The two-fold goal of this dissertation is to conduct a thorough survey of diachronic changes to person marking reference within paradigms (here called Person Marking Referent Shifts or PMRS) across a wide set of languages and then to analyze patterns in the trajectory of those shifts through a formal separation between the syntactic and semantic representation of the ɸ-features underlying pronominal exponence and the actual contexts of use that are available to those forms. As such the body of this disseration is divided into four parts. The opening section introduces the scope and bounds of the project and reviews the literature on person marking and PMRS that led to the current project. It addresses the range of discovered PMRS types and claims of directionality found in Heine & Song (2011), Song & Heine (2016), and Helmbrecht (2015), specifically that person (3 > 2 > 1) and number (PL > SG) hierarchies may both trigger and constrain these shifts. In order to investigate those claims more comprehensively, Chapter 2 broadens the surveys of PMRS seen in those works to a much larger variety of languages from genetically and geographically language families, exposing a number of novel findings. First, it is demonstrated that PMRS is relatively common in the sample compared to estimates based only on more commonly studies families. Further, the survey greatly expands on the types of PMRS as defined by the difference between source and goal referent sets. Finally, the results are found to be inconsistent with previous proposals of strong influences towards uni-directionality in these shifts based on referent accessibility since the data include widespread bidirectionality not present in previous surveys.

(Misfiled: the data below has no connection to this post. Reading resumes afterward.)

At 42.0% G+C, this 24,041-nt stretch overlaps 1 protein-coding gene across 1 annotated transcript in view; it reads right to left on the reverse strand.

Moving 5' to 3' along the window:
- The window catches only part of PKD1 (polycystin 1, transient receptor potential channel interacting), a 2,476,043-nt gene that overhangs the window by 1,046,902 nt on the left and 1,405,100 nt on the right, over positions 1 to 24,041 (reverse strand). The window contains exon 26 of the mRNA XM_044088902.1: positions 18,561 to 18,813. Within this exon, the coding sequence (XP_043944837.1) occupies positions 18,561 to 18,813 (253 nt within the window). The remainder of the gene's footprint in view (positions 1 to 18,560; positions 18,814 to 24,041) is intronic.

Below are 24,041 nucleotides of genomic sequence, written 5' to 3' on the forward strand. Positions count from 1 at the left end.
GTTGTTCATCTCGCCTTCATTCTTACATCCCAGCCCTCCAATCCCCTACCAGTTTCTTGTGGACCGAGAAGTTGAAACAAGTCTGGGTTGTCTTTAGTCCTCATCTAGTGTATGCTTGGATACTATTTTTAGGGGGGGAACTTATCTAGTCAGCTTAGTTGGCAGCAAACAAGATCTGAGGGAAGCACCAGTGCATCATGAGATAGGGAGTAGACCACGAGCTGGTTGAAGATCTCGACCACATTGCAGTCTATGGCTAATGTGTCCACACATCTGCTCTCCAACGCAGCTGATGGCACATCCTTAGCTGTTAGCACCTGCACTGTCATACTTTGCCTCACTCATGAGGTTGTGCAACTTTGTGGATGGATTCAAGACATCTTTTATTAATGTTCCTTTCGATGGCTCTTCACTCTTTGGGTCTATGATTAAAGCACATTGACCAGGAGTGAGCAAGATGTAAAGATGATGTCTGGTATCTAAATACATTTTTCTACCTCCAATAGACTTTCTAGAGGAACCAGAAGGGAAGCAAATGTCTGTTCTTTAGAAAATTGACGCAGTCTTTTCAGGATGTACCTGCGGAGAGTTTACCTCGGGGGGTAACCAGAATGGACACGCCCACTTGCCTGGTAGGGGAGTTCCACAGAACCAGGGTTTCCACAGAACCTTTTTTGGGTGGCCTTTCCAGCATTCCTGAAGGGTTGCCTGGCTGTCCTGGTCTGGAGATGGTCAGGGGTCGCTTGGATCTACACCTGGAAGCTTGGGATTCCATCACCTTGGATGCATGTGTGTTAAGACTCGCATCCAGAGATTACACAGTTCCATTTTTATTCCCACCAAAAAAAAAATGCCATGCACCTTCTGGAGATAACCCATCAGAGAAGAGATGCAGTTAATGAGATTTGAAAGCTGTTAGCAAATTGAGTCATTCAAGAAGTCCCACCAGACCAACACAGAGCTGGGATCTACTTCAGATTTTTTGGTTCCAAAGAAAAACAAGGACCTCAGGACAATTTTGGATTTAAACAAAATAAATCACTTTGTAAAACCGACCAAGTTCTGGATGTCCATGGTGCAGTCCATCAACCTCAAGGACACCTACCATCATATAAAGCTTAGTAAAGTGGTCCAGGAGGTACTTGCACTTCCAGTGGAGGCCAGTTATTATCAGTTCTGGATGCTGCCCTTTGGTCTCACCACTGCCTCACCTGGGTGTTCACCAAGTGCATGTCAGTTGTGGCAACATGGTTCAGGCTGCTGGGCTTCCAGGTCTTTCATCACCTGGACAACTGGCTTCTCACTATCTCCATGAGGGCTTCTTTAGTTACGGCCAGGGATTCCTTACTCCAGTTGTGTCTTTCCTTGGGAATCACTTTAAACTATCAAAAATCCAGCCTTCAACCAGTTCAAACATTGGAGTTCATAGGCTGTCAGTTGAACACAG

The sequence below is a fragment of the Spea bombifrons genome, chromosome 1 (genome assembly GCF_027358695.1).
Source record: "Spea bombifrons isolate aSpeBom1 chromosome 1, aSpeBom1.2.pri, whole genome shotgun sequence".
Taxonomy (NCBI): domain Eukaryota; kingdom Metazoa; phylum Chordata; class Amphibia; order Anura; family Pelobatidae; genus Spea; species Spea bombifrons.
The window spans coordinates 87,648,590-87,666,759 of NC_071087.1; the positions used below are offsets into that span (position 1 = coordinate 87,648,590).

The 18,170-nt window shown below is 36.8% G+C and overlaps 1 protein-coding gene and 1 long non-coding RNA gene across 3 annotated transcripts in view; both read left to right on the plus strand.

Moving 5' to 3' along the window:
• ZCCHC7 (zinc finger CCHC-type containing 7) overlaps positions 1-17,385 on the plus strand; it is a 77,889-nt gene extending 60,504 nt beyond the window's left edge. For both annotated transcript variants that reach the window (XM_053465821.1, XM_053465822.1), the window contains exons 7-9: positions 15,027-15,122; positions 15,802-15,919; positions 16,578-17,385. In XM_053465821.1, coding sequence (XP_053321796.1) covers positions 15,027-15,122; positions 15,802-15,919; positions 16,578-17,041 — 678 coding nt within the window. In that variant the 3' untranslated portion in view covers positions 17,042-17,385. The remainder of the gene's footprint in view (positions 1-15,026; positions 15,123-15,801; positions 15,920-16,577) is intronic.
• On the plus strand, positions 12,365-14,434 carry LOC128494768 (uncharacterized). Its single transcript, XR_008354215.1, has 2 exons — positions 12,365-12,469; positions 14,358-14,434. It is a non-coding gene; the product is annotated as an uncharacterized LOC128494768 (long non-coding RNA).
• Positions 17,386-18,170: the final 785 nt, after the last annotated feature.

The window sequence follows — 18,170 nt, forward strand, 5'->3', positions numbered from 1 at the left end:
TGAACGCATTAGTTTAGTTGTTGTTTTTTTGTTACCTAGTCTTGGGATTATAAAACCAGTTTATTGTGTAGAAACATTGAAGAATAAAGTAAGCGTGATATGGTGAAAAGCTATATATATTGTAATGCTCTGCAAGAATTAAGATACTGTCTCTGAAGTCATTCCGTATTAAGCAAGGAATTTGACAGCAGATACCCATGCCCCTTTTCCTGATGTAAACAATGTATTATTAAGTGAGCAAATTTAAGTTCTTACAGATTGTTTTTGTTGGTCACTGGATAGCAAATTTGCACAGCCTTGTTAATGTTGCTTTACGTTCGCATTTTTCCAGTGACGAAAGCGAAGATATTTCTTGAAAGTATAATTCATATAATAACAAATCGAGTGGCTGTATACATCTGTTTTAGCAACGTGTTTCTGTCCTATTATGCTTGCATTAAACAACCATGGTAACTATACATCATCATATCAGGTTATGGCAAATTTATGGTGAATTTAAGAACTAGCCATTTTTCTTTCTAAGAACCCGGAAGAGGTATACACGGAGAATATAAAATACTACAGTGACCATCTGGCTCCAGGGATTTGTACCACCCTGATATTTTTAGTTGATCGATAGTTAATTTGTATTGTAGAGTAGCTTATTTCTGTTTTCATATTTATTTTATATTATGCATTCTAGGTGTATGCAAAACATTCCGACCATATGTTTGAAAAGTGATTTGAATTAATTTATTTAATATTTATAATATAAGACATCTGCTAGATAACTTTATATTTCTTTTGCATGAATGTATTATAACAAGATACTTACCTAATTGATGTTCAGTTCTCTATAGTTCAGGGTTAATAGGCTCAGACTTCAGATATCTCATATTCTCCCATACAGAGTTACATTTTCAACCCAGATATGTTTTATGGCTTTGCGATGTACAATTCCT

However, the case is made that not all shifts represent the same phenomenon. They can in fact be divided into two groups: Independent Shifts and Dependent Shifts. While Dependent Shifts appear to involve restriction of a markers reference to a subset of its original contexts due to the introduction of a competing marker, Independent Shifts involve an extension of the marker to new contexts of use without the concomitant addition of any competing markers to the person marking paradigm. Based on historically recorded trajectories for some shifts and synchronic facts about the person markers’ distribution in others, many of the shifts in the survey are able to be immediately sorted into one of these two categories. The next chapter goes into depth on the semantic and syntactic structure of the phi-features underlying reference to PERSON, NUMBER, and GENDER. Appealing to the usage of person markers, I bolster the claim made in other works that these features often utilize privative, rather than polar, divisions. In these cases, one member of the contrasting dichotomy has a semantically contentful feature defining its contexts of use, while the other (bare) member is confined from use in some of the contexts with which it is semantically compatible due to pragmatic pressure from the existence in the paradigm of the other more semantically specific marker that it competes with. This is expanded on for features such as NUMBER (contentful PL vs. bare SG) and clusivity, which often involves a contrast between one contentful clusive marker, either exclusive or inclusive, and a more general marker.